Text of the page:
So that, quivering as she still was under the strain of her scene with Welby—so short, so veiled, and at bottom so tragic!—she showed herself glitteringly cheerful—almost gay—as she stood talking a few minutes with her father and Fenwick. The restless happiness in Fenwick’s face and movements gave his visitors indeed so much pleasure that they found it hard to go; several times they said good-bye, only to plunge again into the sketches and studies that lay littered about the room, to stand chatting before the new canvas, to laugh and gossip—till Lord Findon remembered that Eugenie did not yet know that he had offered Fenwick five hundred pounds for the two pictures instead of four hundred and fifty pounds; and that he might have the prompt satisfaction of telling her that he had bettered her instructions, he at last dragged her away. On this day of all days, did he wish to please her!—if it were only in trifles.
When Fenwick was alone, he walked to a chest of drawers in which he kept a disorderly multitude of possessions, and took out a mingled handful of letters, photographs, and sketches. Throwing them on a table, he looked for and found a photograph of Phoebe with Carrie on her knee, and a little sketch of Phoebe—one of the first ideas for the ‘Genius Loci.’ He propped them up against some books, and looked at them in a passion of triumph.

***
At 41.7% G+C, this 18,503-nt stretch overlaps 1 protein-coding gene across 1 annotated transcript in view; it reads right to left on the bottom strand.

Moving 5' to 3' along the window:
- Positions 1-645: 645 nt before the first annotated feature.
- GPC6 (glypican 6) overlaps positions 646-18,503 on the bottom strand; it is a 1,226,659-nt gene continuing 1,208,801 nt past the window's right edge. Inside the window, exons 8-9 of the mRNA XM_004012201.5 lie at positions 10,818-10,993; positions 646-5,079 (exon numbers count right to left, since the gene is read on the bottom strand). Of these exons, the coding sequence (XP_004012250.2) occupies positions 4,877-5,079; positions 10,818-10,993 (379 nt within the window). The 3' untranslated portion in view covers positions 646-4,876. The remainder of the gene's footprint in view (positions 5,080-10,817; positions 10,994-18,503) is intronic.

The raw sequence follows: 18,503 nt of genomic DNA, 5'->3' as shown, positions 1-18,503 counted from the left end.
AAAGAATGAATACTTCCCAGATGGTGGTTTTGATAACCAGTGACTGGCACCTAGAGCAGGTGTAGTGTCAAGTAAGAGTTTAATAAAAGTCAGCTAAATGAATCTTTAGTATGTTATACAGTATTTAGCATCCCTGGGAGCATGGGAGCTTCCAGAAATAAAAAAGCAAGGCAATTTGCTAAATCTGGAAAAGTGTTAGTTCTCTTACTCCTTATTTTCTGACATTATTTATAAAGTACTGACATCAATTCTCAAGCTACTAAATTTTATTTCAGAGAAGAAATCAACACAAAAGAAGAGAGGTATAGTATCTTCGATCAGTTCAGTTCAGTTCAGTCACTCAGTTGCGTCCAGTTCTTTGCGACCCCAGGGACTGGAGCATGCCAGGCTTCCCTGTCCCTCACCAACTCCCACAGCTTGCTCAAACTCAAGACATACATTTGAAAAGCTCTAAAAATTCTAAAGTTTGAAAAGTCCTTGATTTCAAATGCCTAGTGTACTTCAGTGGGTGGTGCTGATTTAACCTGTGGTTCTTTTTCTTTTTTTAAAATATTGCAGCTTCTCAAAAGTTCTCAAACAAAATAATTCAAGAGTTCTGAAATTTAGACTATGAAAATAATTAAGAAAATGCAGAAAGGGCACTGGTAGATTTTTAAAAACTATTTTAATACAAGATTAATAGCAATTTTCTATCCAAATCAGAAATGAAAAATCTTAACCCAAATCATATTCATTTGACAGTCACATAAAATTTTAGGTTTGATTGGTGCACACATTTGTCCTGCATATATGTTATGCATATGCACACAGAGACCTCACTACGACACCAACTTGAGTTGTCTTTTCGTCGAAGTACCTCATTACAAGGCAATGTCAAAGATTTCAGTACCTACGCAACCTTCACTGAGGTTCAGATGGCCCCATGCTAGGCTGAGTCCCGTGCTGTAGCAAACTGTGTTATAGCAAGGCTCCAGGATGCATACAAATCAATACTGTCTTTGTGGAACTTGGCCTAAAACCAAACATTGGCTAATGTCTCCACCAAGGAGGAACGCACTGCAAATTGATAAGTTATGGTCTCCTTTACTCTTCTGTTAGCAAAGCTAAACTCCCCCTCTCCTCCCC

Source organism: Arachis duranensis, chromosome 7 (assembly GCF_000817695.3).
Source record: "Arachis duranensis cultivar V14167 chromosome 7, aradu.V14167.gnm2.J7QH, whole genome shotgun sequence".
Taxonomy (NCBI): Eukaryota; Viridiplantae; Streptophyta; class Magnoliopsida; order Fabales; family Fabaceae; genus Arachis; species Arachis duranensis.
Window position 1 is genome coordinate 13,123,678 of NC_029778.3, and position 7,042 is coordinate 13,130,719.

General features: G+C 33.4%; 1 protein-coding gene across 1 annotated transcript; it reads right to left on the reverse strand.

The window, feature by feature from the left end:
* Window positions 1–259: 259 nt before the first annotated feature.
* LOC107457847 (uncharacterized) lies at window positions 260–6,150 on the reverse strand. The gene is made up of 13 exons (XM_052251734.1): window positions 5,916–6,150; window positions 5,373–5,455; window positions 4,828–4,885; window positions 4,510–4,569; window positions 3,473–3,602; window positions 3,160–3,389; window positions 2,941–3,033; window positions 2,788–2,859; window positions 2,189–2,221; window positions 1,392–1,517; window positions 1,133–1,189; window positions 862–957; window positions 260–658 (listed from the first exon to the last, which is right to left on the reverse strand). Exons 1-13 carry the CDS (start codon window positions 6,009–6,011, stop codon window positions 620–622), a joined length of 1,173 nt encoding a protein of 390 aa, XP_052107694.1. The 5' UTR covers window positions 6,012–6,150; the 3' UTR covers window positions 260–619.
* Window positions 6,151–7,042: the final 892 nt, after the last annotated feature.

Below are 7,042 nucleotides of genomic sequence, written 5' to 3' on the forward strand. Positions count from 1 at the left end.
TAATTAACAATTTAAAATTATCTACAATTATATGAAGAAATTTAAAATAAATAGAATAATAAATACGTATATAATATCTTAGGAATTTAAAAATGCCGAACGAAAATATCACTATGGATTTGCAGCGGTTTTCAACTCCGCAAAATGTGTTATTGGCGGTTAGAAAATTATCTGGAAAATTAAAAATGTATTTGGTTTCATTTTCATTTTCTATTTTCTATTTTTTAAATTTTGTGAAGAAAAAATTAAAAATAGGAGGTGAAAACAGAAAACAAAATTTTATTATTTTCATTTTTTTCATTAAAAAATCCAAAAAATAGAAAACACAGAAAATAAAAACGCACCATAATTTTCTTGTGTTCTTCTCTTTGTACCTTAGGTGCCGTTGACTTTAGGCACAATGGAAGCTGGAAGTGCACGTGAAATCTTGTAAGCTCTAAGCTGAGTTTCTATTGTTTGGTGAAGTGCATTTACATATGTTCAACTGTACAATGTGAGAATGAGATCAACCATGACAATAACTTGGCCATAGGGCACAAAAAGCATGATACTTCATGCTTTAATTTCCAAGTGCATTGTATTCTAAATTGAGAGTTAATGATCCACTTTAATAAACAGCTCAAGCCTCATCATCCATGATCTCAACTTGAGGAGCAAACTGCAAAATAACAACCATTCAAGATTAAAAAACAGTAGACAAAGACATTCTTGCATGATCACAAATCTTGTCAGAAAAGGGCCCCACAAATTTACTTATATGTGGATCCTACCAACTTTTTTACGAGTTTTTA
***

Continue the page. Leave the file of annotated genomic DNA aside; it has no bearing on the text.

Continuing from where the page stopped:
‘It’s all right, old woman—it’s all right!’ he murmured, smiling. Then he spread out Lord Findon’s cheque before the photograph, as though he offered it at Phoebe’s shrine.
Five hundred pounds! Well, it was only what his work was worth—what he had every right to expect. None the less, the actual possession of the money seemed to change his whole being. What would his old father say? He gave a laugh, half-scornful, half-good-humoured, as he admitted to himself that not even now—probably—would the old man relent.
And Phoebe!—he imagined the happy wonder in her eyes—the rolling away of all clouds between them. For six weeks now he had been a veritable brute about letters! First, the strain of his work (and the final wrestle with the ‘Genius Loci,’ including the misfortune of the paints, had really been a terrible affair!)—then—he confessed it—the intellectual excitement of the correspondence with Madame de Pastourelles: between these two obsessions, or emotions, poor Phoebe had fared ill.